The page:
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Hunting down partitioned IOT objectid's

I'm so glad you can't sub-partition an indexed organized table (IOT).  (no we do not want this feature in 12g)

I was looking into my code for unloading partitioned IOT's.
Unloading IOT's (with or without overflow segments) is easy. It's keeping track of all the meta-data that's starting to get difficult.

DUDE allows you to unload tables as follows :

  • Table by table based on owner and tablename or objectid
  • Shema by schema - so based on schema/owner name
  • Tablespace by tablespace - and this is based on the data objectid of the table

You basically can define three different types of object id's

  • There's the objectid itself, which defines the object uniquely in most if not all base dictionary table
  • Then there's the data objectid (or to use an expensive word 'data layer objectid' - which is the objectid stored within the block itself. Mostly it equals objectid, but if you for example move or truncate a table it'll change. A data objectid can be NULL - for example the table part of a partitioned table does not have a physical segment - it's the partitions that actually contain the data
  • And then there's the base objectid - which is the objectid of the base table of an object … or a pointer to another object to put it simple.

So - if you're unloading a complete tablespace, you are going through the data objectid's found in the tablespace. And using those physical objectid's you have to move your way up to the table objectid using the metadata in the base dictionary tables.

Why ? Because you need the table definition (name, columns, datatypes etc). This is quite simple tho.

But wait, sometimes it can get messy. Let's imaging a partitioned IOT using overflow segments with <n> partitions.
What you get is the following meta data spread around several base dictionary tables :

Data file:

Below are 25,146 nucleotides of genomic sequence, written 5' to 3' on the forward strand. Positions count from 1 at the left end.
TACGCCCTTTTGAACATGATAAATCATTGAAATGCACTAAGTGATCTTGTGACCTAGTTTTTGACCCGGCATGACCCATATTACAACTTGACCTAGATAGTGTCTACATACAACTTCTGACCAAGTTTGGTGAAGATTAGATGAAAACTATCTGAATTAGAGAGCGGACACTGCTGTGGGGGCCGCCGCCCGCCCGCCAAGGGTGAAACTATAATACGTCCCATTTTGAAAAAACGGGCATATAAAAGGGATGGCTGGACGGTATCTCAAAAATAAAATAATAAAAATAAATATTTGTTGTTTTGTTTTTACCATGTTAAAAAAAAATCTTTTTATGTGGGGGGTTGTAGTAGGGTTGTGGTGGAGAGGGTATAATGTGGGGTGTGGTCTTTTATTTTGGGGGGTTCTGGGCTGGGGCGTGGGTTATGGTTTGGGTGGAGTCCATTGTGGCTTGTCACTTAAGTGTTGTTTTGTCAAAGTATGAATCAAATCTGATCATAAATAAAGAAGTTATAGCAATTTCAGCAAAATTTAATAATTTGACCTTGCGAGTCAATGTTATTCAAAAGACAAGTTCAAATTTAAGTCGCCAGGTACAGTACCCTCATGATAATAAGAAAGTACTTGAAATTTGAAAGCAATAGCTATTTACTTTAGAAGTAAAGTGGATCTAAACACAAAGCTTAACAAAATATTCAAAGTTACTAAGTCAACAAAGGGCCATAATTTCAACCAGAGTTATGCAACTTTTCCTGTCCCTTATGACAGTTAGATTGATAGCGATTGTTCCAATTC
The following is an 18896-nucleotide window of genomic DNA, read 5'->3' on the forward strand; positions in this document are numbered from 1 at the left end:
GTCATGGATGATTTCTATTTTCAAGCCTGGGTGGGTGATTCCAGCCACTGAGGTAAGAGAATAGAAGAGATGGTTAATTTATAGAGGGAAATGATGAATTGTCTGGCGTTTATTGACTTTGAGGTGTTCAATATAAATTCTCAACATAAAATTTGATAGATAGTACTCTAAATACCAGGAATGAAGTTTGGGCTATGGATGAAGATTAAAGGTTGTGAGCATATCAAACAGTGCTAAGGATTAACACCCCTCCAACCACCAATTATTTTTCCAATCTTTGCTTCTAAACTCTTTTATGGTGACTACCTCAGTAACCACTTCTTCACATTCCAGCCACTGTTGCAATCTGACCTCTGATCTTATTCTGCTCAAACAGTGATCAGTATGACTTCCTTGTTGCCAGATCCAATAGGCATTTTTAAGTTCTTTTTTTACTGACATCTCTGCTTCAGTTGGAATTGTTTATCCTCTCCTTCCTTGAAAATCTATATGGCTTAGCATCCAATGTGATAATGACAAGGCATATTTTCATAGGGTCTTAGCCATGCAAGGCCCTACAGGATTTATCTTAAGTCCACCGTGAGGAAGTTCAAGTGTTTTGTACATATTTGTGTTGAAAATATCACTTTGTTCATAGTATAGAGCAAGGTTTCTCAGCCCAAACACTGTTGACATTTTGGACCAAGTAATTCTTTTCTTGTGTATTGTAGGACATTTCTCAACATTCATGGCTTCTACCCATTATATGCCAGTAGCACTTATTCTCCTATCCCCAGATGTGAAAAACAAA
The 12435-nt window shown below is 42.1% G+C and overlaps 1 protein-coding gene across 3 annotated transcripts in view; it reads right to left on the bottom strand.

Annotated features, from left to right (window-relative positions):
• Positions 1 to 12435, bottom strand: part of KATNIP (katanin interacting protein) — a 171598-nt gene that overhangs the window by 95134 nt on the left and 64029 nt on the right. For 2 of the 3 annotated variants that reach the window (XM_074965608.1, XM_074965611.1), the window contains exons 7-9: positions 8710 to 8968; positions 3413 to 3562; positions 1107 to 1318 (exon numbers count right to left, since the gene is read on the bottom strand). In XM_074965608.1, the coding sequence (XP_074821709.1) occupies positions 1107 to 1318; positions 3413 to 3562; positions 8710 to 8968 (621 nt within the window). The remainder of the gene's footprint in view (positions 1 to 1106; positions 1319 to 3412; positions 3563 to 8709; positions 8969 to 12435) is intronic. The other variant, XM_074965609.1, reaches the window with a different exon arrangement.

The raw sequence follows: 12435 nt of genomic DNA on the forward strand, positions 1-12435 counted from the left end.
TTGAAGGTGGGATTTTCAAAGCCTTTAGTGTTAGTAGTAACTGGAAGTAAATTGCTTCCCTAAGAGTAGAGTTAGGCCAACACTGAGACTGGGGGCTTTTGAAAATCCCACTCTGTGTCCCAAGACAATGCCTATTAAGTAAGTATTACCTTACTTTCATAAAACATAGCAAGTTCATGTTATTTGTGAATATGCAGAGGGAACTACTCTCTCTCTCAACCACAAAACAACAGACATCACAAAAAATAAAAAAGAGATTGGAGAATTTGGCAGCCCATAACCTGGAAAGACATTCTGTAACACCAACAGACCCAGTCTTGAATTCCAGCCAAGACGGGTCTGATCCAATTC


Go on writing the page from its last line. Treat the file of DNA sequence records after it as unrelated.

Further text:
• 1 table   :  objectid  is <t>,  data objectid is null, base objectid is <o>
  • <n> table partitions : objectid is <t+n>, data objectid is null, base objectid is <t>
  • 1 index   : objectid is <i>, data objectid is null, base objectid is <t>
  • <n> index partitions  : objectid is <i+1>, data objectid is <i+1> initially, base objectid is <i>
  • 1 table (overflow) : objectid is <o>, data objectid is null, base objectid is <t>
  • <n> table partitions (overflow) : objectid is <o+1>, data objectid is <o+1> initially, base objectid is <o>

As you can see - the table is linked to the overflow table and vice versa using a base objectid.
The table partitions are linked to the table, the index is connected to the table, the index partitions are hooked up to the index, and the overflow table partitions are linked to the overflow table… all using the base objectid's. And only two types of objects have actual physical segments - the index partitions and the overflow table partitions.  So if DUDE hits a data objectid of an IOT index partition it can traverse up to the table object and get the definitions.

Pfew … the whole thing made me think about the Front 242 song 'Headhunter' - '1 - you lock the target - 2 - you bait the line - 3 - you slowly spread the net - 4 - you catch the … euh objectid ?'

I'm sure there are a couple of Oracle nerds out there that can appreciate this clip for 1988 !


See DUDE primer for info

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